I know for a fact that I can only train this body so much … I’ll never be as pumped as Julian’s personal trainer, I just don’t have those muscles, and I’ll probably never compete in the Olympics either. But the same is not the true for our minds, which have infinite potential for improvement – we can all become Olympic athletes of the mind.

So I did enjoy my workouts, very much considering the agony; but could not help thinking that if we could put even a fraction of the time we put into our bodies, even ten percent, into meditating — purifying, feeding, and exercising our mind — we’d be incredibly happy by now, maybe even Buddhas.
breathing meditation

Learning to meditate

So if, perchance, you made a new year’s resolution last month to meditate more, I hope, unlike the average gym membership, this has lasted longer than January. For if our mind is peaceful, our mind is happy, and our life is good.

Click here for a starter meditation on feeling peaceful and relaxed, if you’re new to this site.

Up next, exploring our potential for peace (and omniscience).

Why pray?

By the way, during that meditation I described on the meditation on the nature of the mind, the moment we notice we are distracted we can ask the same question, “What is it that is aware?” so that we return to the clarity of the mind, allowing the distracting concern to dissolve back into the clarity like a wave settling into a still ocean.

Pebbles-in-water501There are other legitimate things to do as well if we find ourselves too tempted to get involved with our thoughts — we can recall subtle impermanence, that these things are already gone, and in that way let them dissolve spontaneously away. Or we can recall the suffering nature of contaminated phenomena, that the end of collection is dispersion and so on, motivating us to deepen our meditation. These ways into the clarity of the mind were taught by Venerable Geshe Kelsang in his fantastic 2000 AD teachings combining Mahamudra and the four seals, and I’d love to get around to talking about them some day as they have helped me immeasurably. The main object of meditation is clarity, so once we have found that we stick with it; but we can use various contemplations to help us get there.

This article is part of a series of Mahamudra articles. Those of you who know about Lamrim, or the stages of the path to enlightenment, may wonder where meditating on the nature of the mind appears in the 21 meditations? It doesn’t explicitly, but it is our favored object of tranquil abiding (#19), and it does appear in many other places in the Kadampa books, such as How to Understand the Mind and Mahamudra Tantra, and in detail in two chapters of Clear Light of Bliss. It also features in Venerable Geshe Kelsang’s new book, The Oral Instructions of Mahamudra, in which the first of the five stages of the actual practice of Mahamudra is identifying our own mind and meditating on tranquil abiding.

Prayers and blessings

You may have noticed that in this tradition we like to practice in conjunction with prayers (whether we say them out loud or not). When some of you first encounter the prayers, you think, “How wonderful, I love them!” … but there are not many of you. A lot of people’s initial response is “What? I thought they didn’t have this in Buddhism! I came to relax and now you want me to sing?!” And then we reconcile ourselves to the idea: “Ah well, I’ll settle my mind with the breathing meditation, let my mind rest and ramble during the prayers, and then focus again when I am back on the meditation.” That, of course, is not the idea. As Geshe Kelsang has warned us many times, we don’t want to get into the bad habit of parroting the prayers. Instead we can start off really well by communing with enlightened beings.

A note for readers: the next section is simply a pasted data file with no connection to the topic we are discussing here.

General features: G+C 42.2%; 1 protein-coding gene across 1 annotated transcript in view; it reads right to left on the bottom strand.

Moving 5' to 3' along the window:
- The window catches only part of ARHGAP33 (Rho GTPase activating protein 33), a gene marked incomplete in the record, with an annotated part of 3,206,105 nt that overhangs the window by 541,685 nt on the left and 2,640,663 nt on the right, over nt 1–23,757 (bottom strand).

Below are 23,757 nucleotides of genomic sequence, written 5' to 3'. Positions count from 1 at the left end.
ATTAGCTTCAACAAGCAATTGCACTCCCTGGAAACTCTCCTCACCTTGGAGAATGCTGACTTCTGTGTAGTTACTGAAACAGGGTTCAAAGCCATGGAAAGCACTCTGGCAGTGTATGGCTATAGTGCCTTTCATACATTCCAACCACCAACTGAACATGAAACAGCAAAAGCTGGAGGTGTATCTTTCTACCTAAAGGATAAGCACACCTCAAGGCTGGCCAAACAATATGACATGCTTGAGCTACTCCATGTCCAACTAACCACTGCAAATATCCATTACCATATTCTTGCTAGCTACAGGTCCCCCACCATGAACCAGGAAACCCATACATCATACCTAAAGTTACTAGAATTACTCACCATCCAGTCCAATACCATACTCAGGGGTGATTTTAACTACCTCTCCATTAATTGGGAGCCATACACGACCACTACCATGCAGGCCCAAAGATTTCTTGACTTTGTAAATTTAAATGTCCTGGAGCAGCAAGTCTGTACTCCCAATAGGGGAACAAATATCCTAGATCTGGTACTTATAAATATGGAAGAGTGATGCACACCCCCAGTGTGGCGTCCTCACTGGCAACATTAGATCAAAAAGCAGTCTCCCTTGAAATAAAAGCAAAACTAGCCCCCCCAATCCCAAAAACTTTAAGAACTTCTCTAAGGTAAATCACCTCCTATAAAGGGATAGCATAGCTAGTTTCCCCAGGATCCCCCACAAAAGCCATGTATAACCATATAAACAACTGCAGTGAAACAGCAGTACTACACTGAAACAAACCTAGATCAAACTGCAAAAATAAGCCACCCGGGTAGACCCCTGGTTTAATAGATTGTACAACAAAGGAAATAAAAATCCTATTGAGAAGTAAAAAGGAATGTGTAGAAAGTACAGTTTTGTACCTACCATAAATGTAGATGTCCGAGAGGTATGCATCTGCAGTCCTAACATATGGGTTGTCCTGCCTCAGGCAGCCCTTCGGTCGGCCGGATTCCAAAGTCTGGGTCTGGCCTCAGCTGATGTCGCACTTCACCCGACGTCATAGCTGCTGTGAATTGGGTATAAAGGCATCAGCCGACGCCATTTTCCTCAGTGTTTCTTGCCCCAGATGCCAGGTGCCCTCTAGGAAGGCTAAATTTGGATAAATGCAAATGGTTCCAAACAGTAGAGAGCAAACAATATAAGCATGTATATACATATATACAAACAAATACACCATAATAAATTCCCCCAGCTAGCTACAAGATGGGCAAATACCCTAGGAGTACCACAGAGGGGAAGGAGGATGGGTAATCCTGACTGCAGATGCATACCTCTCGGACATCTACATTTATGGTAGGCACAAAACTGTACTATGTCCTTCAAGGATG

The main purpose of prayers is to change our mind in a good direction and to receive blessings. With blessings we are essentially connecting our mind to an enlightened being’s mind and, in doing so, adding a lot of power and fluidity to our meditations. This exponentially facilitates and deepens our experience.

This meditation on the nature of the mind is part of the Mahamudra practice, which is the heart essence of our lineage, the Ganden Oral Lineage, and lies at the very heart of our Spiritual Guide’s experience. So this particular Mahamudra lineage that we are receiving comes directly from Je Tsongkhapa, the founder of the new Kadampa tradition; and it is exceedingly blessed. As Venerable Geshe-la says in Great Treasury of Merit, thousands of Je Tsongkhapa’s disciples gained deep experience through putting these methods into practice, attaining the illusory body, clear light, and full enlightenment.

It is very important for us to recognize and think about blessings, for otherwise, when we meditate, WE try to meditate. Meaning that while identifying ourselves in an ordinary limited way, we try to coerce our mind into having very profound experiences of the subtle dimensions of reality. Basically, we are TRYING in the wrong way. We are putting the onus on our SELF, and in particular our ordinary sense of self.

I think often when we sit down to meditate we immediately bring up an association with our self, the one that is not that good at meditating. We only think about this sense of self when it is time to meditate, when we feel we need to cajole it, “This time, you are going to do it!”, and then basically push to have an experience of the clarity of the mind. And of course what can happen is that we end up not having this experience, which in a rather subconscious gratifying way affirms what we knew all along, ie, that we are not very good at meditating. It reinforces our underlying sense of discouragement, a common type of laziness.

This is a great shame with this great gift of Mahamudra. Hence, blessings.